You probably remember that, late last year, Nasdaq filed with the SEC a proposal for new listing rules regarding board diversity and disclosure, accompanied by a proposal to provide free access to a board recruiting service. The new listing rules would adopt a “comply or explain” mandate for board diversity for most listed companies and require companies listed on Nasdaq’s U.S. exchange to publicly disclose “consistent, transparent diversity statistics” regarding the composition of their boards. In March, after Nasdaq amended its proposal, and in June, the Division of Trading and Markets, pursuant to delegated authority, took actions that had the effect of postponing a decision on the proposal—until now.  On Friday afternoon, the SEC approved the two proposals.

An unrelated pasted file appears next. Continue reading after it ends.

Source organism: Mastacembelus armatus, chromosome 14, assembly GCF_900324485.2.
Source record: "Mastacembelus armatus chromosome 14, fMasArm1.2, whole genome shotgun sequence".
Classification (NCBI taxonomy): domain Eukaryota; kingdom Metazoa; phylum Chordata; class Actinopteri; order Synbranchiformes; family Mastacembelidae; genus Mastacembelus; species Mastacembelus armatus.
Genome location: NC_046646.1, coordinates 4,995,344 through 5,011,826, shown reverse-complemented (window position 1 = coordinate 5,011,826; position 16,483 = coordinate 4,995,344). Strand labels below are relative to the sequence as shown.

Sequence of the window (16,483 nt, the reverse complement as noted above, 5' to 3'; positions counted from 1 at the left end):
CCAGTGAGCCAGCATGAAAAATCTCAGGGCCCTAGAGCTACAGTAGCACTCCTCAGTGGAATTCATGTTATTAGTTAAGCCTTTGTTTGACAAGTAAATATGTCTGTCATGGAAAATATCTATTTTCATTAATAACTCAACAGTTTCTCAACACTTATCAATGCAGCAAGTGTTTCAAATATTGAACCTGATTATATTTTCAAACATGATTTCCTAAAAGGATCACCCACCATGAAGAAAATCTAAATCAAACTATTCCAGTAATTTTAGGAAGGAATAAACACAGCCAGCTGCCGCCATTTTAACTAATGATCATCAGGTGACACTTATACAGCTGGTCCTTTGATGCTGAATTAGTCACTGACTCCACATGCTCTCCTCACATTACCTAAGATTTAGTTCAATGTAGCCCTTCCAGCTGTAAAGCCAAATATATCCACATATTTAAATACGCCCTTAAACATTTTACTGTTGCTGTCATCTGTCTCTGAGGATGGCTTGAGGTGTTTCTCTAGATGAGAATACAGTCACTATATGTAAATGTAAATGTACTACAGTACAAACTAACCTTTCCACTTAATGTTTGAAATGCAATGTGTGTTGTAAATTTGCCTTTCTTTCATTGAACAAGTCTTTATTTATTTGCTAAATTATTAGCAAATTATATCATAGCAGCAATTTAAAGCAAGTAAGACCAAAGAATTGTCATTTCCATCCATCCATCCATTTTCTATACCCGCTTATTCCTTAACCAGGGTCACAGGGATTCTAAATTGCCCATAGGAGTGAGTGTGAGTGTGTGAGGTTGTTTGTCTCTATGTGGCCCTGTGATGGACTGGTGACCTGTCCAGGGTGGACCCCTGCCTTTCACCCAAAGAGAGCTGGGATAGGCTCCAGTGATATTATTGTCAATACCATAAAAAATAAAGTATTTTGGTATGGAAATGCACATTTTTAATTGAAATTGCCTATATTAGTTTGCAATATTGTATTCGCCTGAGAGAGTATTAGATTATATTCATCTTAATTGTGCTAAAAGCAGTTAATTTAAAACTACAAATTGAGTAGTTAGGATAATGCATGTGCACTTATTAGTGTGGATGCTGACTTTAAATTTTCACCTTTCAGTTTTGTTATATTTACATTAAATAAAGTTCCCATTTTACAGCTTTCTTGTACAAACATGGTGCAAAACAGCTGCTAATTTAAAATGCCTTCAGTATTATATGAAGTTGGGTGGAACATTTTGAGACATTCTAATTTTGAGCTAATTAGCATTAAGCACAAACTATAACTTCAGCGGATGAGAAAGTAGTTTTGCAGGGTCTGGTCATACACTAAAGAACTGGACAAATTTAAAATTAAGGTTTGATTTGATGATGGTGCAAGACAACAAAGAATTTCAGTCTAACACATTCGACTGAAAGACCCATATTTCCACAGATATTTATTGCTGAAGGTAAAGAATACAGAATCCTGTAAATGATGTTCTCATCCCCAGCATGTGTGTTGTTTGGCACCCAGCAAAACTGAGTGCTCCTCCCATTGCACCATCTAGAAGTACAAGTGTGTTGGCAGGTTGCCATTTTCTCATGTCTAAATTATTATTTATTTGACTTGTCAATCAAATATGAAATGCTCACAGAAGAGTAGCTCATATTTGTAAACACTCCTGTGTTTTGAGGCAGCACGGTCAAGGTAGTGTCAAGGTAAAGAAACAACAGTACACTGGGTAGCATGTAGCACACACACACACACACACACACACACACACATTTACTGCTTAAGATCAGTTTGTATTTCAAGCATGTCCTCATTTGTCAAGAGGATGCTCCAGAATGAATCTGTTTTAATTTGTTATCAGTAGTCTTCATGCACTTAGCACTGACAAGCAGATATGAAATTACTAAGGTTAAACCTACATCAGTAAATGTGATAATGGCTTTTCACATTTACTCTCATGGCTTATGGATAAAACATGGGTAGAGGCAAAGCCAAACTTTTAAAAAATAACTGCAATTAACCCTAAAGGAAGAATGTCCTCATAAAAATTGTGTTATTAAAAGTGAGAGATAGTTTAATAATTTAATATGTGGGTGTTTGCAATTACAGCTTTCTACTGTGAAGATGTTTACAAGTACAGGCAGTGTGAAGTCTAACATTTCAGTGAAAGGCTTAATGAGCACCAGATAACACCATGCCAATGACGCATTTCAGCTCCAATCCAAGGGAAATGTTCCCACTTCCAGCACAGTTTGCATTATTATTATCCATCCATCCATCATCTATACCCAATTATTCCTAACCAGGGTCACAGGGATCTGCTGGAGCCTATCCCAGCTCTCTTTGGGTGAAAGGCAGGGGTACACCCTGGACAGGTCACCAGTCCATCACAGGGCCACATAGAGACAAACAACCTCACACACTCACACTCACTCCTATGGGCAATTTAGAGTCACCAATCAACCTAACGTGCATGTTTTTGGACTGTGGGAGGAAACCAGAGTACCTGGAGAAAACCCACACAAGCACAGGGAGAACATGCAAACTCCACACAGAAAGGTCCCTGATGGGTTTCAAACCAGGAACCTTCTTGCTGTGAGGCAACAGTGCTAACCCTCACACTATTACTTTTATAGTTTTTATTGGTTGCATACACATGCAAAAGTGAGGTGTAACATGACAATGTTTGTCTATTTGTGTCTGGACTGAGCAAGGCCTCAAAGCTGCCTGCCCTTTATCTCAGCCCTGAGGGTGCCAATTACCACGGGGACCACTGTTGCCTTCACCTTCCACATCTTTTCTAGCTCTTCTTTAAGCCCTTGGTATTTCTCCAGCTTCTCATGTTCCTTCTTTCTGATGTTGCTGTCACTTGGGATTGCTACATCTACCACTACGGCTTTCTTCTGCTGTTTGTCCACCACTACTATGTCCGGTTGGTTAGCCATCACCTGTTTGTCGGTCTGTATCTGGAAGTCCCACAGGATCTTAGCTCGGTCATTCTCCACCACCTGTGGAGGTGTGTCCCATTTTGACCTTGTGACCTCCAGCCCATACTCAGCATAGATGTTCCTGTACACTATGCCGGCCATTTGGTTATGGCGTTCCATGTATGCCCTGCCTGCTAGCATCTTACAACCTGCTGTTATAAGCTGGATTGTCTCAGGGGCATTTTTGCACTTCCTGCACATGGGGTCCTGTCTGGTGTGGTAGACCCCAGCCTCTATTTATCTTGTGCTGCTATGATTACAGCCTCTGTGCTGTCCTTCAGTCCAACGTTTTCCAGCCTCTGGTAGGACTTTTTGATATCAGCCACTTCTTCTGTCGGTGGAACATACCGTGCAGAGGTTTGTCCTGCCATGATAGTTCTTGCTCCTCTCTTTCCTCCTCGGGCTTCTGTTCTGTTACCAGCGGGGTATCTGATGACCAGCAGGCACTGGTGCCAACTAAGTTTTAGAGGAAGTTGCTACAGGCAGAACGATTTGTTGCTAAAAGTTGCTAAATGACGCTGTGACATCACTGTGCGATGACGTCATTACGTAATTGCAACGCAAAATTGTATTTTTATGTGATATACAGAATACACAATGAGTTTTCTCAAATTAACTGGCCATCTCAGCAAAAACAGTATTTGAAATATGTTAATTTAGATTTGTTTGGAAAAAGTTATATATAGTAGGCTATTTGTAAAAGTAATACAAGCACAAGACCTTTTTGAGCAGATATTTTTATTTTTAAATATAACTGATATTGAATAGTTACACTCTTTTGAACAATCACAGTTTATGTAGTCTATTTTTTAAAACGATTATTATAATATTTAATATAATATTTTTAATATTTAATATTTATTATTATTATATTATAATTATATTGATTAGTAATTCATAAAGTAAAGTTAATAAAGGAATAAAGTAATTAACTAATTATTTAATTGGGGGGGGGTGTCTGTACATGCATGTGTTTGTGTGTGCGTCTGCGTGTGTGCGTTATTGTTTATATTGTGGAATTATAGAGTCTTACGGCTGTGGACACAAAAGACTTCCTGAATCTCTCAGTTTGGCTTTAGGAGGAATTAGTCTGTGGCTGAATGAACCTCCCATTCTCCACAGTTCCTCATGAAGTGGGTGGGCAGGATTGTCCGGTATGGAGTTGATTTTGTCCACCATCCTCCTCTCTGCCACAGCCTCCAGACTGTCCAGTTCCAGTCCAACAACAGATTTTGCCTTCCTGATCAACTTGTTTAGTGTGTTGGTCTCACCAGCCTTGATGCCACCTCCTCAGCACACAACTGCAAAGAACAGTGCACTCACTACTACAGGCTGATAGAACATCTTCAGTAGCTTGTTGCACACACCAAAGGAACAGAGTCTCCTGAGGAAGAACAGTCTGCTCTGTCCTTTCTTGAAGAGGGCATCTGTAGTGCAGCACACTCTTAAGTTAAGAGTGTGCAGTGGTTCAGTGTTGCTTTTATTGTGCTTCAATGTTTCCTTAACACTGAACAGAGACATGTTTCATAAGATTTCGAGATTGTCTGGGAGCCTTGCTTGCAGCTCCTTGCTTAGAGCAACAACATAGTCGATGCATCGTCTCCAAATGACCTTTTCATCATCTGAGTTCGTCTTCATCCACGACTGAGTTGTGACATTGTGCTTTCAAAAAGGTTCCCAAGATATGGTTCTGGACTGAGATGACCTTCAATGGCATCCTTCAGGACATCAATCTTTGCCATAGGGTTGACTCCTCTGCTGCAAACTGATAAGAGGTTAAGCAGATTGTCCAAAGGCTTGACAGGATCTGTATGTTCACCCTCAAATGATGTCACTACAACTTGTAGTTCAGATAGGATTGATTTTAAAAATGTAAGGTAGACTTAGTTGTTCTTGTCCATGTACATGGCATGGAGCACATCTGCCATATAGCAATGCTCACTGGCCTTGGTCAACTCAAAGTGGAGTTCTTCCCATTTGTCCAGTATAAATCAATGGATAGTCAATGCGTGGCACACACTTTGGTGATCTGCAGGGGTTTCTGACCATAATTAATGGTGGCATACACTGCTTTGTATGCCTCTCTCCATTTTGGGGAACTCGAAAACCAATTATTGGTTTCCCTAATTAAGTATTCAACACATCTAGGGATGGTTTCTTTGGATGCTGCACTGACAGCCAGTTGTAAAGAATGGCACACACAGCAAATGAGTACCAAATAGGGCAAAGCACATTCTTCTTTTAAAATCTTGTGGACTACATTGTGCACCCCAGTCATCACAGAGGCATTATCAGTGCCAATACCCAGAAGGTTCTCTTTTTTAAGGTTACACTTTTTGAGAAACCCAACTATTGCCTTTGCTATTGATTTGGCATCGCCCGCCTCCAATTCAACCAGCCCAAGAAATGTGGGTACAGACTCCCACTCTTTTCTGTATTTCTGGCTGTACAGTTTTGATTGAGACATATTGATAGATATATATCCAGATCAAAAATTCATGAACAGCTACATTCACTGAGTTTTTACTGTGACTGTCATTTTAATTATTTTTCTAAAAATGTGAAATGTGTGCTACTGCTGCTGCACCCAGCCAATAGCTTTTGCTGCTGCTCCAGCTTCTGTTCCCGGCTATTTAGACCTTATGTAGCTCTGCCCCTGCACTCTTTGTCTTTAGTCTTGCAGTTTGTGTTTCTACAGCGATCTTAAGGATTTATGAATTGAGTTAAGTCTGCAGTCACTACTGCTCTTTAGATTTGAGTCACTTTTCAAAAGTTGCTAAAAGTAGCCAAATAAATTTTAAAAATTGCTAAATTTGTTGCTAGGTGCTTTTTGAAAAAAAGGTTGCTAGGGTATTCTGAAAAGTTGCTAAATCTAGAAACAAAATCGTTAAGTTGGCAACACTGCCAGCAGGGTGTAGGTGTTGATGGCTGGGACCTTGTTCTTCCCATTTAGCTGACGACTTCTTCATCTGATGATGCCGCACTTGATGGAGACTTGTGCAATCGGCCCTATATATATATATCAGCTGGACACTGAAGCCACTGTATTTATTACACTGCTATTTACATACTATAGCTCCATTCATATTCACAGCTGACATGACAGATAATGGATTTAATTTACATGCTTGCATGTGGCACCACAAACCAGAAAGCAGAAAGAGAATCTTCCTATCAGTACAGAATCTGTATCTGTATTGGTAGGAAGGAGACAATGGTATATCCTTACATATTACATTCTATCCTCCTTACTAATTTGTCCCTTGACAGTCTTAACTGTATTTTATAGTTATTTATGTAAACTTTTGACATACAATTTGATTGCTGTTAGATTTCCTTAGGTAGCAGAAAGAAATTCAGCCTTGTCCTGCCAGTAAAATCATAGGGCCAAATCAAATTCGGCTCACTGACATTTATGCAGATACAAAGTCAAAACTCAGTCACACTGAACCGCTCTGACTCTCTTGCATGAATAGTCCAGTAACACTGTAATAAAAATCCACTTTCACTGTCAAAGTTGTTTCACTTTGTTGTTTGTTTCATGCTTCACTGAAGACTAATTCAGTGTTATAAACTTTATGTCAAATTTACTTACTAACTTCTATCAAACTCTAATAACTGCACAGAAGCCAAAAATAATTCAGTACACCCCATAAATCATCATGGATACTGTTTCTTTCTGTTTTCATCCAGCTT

A little more on the Nasdaq Board Diversity Rule

On Friday, the SEC approved Nasdaq’s proposal for new listing rules regarding board diversity and disclosure, along with a proposal to provide free access to a board recruiting service. The new listing rules adopt a “comply or explain” mandate for board diversity for most listed companies and require companies listed on Nasdaq’s U.S. exchange to publicly disclose “consistent, transparent diversity statistics” regarding the composition of their boards in a matrix format. (See this PubCo post.) Nasdaq has now posted a three-page summary of its new board diversity rule, What Nasdaq-listed Companies Should Know.

Fifth Circuit hears oral argument on challenge to Nasdaq board diversity rules—will the rules survive?